This is not the clarification I was expecting. I was looking for something more like, 'My name is Rick Santorum. I am a small-minded, intolerant fundamentalist who wants to make everyone follow the rules that I pretend to follow. I have no idea what 'separation of Church and state' might mean, but I am certain that the founding fathers would agree with me and not with a black man.'

    February 19, 2012 08:34 pm at 8:34 pm |
  17. Thomas

    Rick Santorum is a world class hypocrite" because while his wife sued for $500,000, he had co-sponsored a bill limiting medical malpractice lawsuits to $250,000 in non-economic damages.

    Ricks religious values in regards to theology is no different.

    February 19, 2012 08:45 pm at 8:45 pm |
  18. HenryB

    I amazed that even this right wing fringe Republican party finds a way to be so completely nonsensical.

    February 19, 2012 08:56 pm at 8:56 pm |
  19. Sorensen

    Sanatorium cannot clarify anything anymore. He is just a plain nutcase against women, contraception, gay people and
    god knows what else. This of course makes him totally unelectable to any higher or lower public office.

    February 19, 2012 09:01 pm at 9:01 pm |
  20. Scott

    Gotta love it! Santorum believes man is of a higher significance than the earth that sustains...man.

    February 19, 2012 09:03 pm at 9:03 pm |
  21. Tom

    Santorum and those like him cannt have t two ways....Is anyone else noticing that the pols will say anything in front of a select crowd....and then "clarify" the same remarks later?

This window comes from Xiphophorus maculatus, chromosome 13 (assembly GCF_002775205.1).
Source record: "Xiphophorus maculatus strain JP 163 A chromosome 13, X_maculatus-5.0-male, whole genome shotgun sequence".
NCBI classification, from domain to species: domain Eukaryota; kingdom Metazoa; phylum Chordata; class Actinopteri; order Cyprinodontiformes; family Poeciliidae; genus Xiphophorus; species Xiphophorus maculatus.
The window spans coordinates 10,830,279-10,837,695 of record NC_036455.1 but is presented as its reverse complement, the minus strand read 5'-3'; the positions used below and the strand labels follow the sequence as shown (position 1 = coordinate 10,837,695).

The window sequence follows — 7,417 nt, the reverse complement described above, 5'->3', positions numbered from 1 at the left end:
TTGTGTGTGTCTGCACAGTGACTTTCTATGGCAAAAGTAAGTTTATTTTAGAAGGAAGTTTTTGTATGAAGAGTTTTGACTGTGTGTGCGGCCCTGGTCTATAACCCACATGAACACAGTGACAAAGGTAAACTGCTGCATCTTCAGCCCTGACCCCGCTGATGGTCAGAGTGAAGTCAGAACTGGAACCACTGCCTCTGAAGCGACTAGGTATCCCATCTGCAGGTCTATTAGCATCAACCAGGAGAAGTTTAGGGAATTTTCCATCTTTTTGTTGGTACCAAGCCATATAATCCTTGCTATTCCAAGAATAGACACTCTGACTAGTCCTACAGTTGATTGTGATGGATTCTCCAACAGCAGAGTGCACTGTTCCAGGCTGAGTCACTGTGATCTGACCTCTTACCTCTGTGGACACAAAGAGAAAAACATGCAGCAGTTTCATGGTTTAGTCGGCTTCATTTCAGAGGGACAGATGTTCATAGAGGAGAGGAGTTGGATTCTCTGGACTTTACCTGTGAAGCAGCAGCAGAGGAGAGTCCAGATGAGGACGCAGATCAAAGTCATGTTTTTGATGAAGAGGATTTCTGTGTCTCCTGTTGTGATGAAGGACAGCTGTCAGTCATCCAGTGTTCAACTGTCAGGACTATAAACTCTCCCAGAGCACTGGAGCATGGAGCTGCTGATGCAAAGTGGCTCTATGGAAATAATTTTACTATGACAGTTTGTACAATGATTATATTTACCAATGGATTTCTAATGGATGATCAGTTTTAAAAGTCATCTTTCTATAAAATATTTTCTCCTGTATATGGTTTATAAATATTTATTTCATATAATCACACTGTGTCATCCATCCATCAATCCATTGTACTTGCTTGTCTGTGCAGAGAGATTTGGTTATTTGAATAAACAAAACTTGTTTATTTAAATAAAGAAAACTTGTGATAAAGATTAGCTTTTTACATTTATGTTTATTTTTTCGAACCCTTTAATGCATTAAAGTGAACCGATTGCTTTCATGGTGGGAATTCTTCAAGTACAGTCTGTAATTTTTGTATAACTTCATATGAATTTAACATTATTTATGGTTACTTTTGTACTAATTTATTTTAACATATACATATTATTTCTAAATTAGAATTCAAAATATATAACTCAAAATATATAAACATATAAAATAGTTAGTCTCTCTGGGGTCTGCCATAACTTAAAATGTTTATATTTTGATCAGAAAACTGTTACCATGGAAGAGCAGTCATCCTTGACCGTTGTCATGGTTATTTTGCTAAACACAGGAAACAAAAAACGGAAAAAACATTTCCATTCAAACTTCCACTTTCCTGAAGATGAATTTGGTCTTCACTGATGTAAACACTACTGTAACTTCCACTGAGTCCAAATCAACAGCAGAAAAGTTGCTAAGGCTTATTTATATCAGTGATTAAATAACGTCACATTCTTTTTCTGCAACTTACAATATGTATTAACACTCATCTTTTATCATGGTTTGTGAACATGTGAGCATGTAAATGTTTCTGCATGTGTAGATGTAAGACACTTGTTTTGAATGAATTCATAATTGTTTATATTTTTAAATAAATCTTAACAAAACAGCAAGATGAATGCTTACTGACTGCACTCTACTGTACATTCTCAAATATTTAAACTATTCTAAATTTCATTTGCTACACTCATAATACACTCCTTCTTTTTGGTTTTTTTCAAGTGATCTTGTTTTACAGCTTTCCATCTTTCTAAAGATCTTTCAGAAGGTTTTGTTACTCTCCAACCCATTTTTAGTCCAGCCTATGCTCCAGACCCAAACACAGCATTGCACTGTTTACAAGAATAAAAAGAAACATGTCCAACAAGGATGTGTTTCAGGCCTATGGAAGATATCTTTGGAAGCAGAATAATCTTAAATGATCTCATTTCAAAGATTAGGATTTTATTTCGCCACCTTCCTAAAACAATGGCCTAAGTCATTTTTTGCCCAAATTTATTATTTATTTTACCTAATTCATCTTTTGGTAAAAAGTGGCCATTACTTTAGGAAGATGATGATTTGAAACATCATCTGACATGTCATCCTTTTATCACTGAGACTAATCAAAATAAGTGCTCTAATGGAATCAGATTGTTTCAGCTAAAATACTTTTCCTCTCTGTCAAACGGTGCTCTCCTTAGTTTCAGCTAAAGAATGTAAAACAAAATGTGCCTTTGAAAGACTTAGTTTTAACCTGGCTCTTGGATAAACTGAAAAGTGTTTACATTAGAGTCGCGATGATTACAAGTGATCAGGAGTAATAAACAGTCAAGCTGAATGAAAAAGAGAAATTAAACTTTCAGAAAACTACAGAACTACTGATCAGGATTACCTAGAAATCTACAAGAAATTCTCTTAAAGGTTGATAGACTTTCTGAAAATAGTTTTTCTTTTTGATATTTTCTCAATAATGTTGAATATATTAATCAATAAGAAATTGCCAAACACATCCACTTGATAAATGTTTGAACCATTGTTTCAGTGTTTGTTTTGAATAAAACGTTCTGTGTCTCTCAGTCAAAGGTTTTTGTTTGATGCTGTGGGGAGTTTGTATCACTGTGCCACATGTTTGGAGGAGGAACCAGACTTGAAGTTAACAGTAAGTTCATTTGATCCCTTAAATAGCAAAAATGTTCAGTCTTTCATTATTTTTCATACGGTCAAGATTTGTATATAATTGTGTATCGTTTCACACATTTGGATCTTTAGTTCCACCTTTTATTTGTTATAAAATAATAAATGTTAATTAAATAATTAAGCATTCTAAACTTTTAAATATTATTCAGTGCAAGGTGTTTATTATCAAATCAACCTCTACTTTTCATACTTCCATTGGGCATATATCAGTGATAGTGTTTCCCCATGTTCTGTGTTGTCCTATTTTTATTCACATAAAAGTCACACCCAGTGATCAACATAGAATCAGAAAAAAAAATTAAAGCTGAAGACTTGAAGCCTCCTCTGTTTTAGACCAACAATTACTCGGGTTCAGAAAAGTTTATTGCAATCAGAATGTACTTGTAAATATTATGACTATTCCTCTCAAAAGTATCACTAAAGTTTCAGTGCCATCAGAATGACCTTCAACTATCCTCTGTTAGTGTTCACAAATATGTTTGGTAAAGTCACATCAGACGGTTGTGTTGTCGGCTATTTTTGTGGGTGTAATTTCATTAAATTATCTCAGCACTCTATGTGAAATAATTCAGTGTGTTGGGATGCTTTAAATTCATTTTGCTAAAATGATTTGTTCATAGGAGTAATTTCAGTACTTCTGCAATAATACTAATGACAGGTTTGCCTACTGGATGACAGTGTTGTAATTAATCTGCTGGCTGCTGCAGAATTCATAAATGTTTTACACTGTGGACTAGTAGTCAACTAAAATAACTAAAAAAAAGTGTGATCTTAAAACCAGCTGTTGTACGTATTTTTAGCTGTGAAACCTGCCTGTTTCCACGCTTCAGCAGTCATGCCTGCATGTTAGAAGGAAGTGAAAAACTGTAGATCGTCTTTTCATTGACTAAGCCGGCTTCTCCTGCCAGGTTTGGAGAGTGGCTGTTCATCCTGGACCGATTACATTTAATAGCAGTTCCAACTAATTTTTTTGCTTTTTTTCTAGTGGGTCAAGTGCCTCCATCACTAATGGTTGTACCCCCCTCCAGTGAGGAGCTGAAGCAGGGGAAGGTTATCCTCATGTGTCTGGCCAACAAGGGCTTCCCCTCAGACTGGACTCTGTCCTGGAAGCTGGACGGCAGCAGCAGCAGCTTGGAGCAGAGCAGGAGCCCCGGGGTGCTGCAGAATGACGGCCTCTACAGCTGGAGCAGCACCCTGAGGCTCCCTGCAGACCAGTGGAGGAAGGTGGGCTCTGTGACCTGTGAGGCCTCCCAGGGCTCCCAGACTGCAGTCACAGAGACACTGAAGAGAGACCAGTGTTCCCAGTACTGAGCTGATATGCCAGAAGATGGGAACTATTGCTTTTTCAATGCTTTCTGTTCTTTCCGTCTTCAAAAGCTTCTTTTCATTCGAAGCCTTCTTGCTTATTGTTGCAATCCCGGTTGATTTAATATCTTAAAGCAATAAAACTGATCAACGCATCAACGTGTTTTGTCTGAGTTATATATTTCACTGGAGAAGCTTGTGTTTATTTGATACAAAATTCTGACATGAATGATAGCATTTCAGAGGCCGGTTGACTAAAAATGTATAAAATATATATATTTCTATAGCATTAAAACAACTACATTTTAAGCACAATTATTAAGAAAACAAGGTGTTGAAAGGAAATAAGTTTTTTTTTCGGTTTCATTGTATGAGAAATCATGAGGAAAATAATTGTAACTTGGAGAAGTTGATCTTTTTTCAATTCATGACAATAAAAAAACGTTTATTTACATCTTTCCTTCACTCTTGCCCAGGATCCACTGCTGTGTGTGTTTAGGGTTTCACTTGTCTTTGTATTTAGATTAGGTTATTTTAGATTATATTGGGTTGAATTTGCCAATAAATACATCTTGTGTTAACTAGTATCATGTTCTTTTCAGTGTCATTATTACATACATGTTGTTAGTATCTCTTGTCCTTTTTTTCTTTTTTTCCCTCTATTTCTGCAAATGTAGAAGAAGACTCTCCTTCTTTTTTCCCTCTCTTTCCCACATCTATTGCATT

February 19, 2012 09:07 pm at 9:07 pm |
  22. lila

    any man who is desperate enough to question another man's religion isn't fit to serve as leader of a diverse nation. Nor is he true to his own faith. He's a hypocrit. A fake. He's pathetic! All we've seen from the right is the bashing of President Obama. None of them have said what they would do to right the wrongs of the past administration, which was headed by a republican administration, that got America into this mess in the first place. Republicans are an embarrassment to America.

    February 19, 2012 09:16 pm at 9:16 pm |
  23. Steve

    Rick Santorum said:
    "You may want to call it a theology, you may want to call it secular values," he said. "Whatever you want to call it. . . it is a different set of moral values that they are imposing on people who have a constitutional right to have their own values within the church."

    That's OK -BUT - the right wing conservatives want to push their own agenda onto the rest of the people of the United States. Their so-called "Christian" values belong IN their church and not in government.

    The Bible and environmentalism do not belong together in the same sentence. A right wing conservative that I know was talking about how the EPA should not ban DDT because the death of one human being from malaria is not worth all the eagles in the world. He went on to say that it would be better if all the fish died than any humans were harmed by the EPA policies of banning toxins. These people have their own fanatical idea of what the web of life is all about and obviously fail to understand that when the planet dies, we will die with it. These people cannot be trusted to govern.

    February 19, 2012 09:16 pm at 9:16 pm |
  24. jennifer in Houston

    I would suggest Senator Santorum read his bible before he starts suggesting someone elses theology is unbiblical.

    February 19, 2012 09:18 pm at 9:18 pm |
  25. OneSTARman

    It would SEEM that EITHER Rick Santorum has NO IDEA what the word THEOLOGY MEANS (ie the study of God in relation to humanity) or he is incapable of telling theTRUTHP

    February 19, 2012 09:20 pm at 9:20 pm |